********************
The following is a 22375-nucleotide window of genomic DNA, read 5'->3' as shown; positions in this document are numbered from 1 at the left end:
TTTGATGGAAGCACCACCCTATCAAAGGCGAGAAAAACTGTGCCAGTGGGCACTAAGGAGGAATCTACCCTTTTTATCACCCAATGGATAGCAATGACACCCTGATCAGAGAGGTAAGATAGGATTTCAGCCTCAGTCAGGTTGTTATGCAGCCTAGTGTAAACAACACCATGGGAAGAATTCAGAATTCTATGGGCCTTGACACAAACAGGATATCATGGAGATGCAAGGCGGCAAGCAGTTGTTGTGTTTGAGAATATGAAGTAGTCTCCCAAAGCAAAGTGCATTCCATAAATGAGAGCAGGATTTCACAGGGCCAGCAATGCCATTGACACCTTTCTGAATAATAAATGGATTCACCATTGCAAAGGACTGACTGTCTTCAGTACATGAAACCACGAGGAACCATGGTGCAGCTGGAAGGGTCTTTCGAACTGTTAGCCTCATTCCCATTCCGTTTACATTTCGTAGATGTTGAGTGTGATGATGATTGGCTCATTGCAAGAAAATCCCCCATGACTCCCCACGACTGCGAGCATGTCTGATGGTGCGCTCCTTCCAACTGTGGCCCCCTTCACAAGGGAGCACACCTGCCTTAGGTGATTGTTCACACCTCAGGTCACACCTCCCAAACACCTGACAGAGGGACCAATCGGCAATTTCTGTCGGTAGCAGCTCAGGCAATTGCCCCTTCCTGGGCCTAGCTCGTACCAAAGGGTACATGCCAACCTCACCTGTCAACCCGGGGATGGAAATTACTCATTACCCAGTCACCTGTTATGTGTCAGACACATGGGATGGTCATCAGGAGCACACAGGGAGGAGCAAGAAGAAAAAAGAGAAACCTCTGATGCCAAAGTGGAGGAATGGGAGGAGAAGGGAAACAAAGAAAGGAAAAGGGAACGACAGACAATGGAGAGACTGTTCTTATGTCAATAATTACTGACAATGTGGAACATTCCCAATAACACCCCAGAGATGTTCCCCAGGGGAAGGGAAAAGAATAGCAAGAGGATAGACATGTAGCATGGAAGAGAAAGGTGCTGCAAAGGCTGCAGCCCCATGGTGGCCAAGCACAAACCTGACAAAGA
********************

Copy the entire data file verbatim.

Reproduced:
The following is a 22375-nucleotide window of genomic DNA, read 5'->3' as shown; positions in this document are numbered from 1 at the left end:
TTTGATGGAAGCACCACCCTATCAAAGGCGAGAAAAACTGTGCCAGTGGGCACTAAGGAGGAATCTACCCTTTTTATCACCCAATGGATAGCAATGACACCCTGATCAGAGAGGTAAGATAGGATTTCAGCCTCAGTCAGGTTGTTATGCAGCCTAGTGTAAACAACACCATGGGAAGAATTCAGAATTCTATGGGCCTTGACACAAACAGGATATCATGGAGATGCAAGGCGGCAAGCAGTTGTTGTGTTTGAGAATATGAAGTAGTCTCCCAAAGCAAAGTGCATTCCATAAATGAGAGCAGGATTTCACAGGGCCAGCAATGCCATTGACACCTTTCTGAATAATAAATGGATTCACCATTGCAAAGGACTGACTGTCTTCAGTACATGAAACCACGAGGAACCATGGTGCAGCTGGAAGGGTCTTTCGAACTGTTAGCCTCATTCCCATTCCGTTTACATTTCGTAGATGTTGAGTGTGATGATGATTGGCTCATTGCAAGAAAATCCCCCATGACTCCCCACGACTGCGAGCATGTCTGATGGTGCGCTCCTTCCAACTGTGGCCCCCTTCACAAGGGAGCACACCTGCCTTAGGTGATTGTTCACACCTCAGGTCACACCTCCCAAACACCTGACAGAGGGACCAATCGGCAATTTCTGTCGGTAGCAGCTCAGGCAATTGCCCCTTCCTGGGCCTAGCTCGTACCAAAGGGTACATGCCAACCTCACCTGTCAACCCGGGGATGGAAATTACTCATTACCCAGTCACCTGTTATGTGTCAGACACATGGGATGGTCATCAGGAGCACACAGGGAGGAGCAAGAAGAAAAAAGAGAAACCTCTGATGCCAAAGTGGAGGAATGGGAGGAGAAGGGAAACAAAGAAAGGAAAAGGGAACGACAGACAATGGAGAGACTGTTCTTATGTCAATAATTACTGACAATGTGGAACATTCCCAATAACACCCCAGAGATGTTCCCCAGGGGAAGGGAAAAGAATAGCAAGAGGATAGACATGTAGCATGGAAGAGAAAGGTGCTGCAAAGGCTGCAGCCCCATGGTGGCCAAGCACAAACCTGACAAAGA